by | May 10, 2020 | Extraordinary Guest Bloggers | 9 comments

by Robin Burcell

          I recently had the opportunity to interview Scott Turow who will be one of the guests of honor at the Bouchercon 2020 this fall in Sacramento, and he kindly agreed to answer a few questions for the Rogues. If you’re not familiar with him or his legal thrillers, he’s a Harvard-educated attorney who still practices law (part-time these days). His most recent book, THE LAST TRIAL, will be out May 12, 2020. Per Booklist, in a starred review: 

“Turow has established the gold standard for legal thrillers for decades, and he delivers another bar-raising example of his talent here, with his signature absorbing legal details, cerebral suspense, and fascinatingly flawed characters all on full view.” 

I’ve been a fan or Turow’s since Presumed Innocent, so am honored to present Eleven Things You Might Not Know About Scott Turow. Enjoy!

1. Which is harder: writing the first or last sentence? For me, the last, although once I have the first sentence I know the novel is on its way. The last, however, requires me to fully understand what I am writing about.

2. Where do you like to write? One of the great blessings in my life was that my high school journalism teacher, Dr. Boyd Guest, insisted that reporters needed to be able to write anywhere. No cork-lined rooms for them! As a result, I learned to write anywhere that people will leave me alone. It’s a well-known story that I wrote much of Presumed Innocent on the morning commuter train. Airplanes also suit me well. Recently the single best place to write has been my home office in the house we rent in Naples, Florida during the grey months in the midwest, where I am often at work at sunrise.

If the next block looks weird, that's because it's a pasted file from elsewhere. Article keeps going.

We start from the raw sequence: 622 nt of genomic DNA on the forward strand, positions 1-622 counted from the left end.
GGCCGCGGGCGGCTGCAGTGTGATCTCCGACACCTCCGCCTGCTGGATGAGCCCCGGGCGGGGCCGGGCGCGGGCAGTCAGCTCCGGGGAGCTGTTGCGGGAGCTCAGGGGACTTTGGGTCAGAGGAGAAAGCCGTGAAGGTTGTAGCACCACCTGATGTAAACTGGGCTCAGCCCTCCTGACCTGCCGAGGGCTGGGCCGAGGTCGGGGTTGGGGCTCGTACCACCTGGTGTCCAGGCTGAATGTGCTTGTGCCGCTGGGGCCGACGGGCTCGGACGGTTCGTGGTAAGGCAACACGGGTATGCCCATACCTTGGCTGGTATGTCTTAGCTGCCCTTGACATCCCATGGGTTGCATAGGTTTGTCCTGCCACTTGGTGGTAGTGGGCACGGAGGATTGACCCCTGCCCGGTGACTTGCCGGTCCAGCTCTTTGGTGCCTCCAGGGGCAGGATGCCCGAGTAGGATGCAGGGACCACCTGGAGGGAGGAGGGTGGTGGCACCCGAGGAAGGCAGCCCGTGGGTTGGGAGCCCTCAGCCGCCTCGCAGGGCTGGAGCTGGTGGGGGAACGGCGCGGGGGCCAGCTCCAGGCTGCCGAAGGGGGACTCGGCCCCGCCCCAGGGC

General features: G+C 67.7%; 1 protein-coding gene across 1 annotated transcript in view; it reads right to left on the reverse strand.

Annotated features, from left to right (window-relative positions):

3. What do you do when you need to take a break from writing? Respond to email and play golf.

4. If you could have lived in a different time period, what would that be? Clearly some time in the future, at least 50 years forward. I’d love to look in on my grandchildren, see how we’ve handled global warming and witness the new wonders that science has brought us.

5. What’s your favorite drink? Club soda at the moment. I’m trying to cut down on Coke Zero, which I also adore. Lagavulin is an indulgence for a celebratory moment.

6. When you were ten (or thereabout) years old, what did you want to be when you grew up? Around ten, I first declared that I was going to be a novelist, my mother’s wished-for ambition for herself.

7. If you could do it all over, would you still become a lawyer? Without question. There is no doubt that the practice of law is an often nasty business, with plenty of strife between opponents and lots of silly economic pressures, but the law itself remains, as my character Sandy Stern would tell you, a noble profession, about deciding how the little of life (that) people can control can become fairer.

8. Do you have a literary hero? A teacher, mentor, family member, author who has inspired you to write stories? Saul Bellow, by the time I was in college, was the famous Jewish-American Chicago Novelist whose work seemed to hit home. But his life was no ideal. Dickens continues to fascinate me. About five years ago, we spent Christmas Day in his former house in London. He was an immense talent, who never forgot how hard his younger life was, and who was one of the first to recognize the enormous health risks to the poor from urban pollution.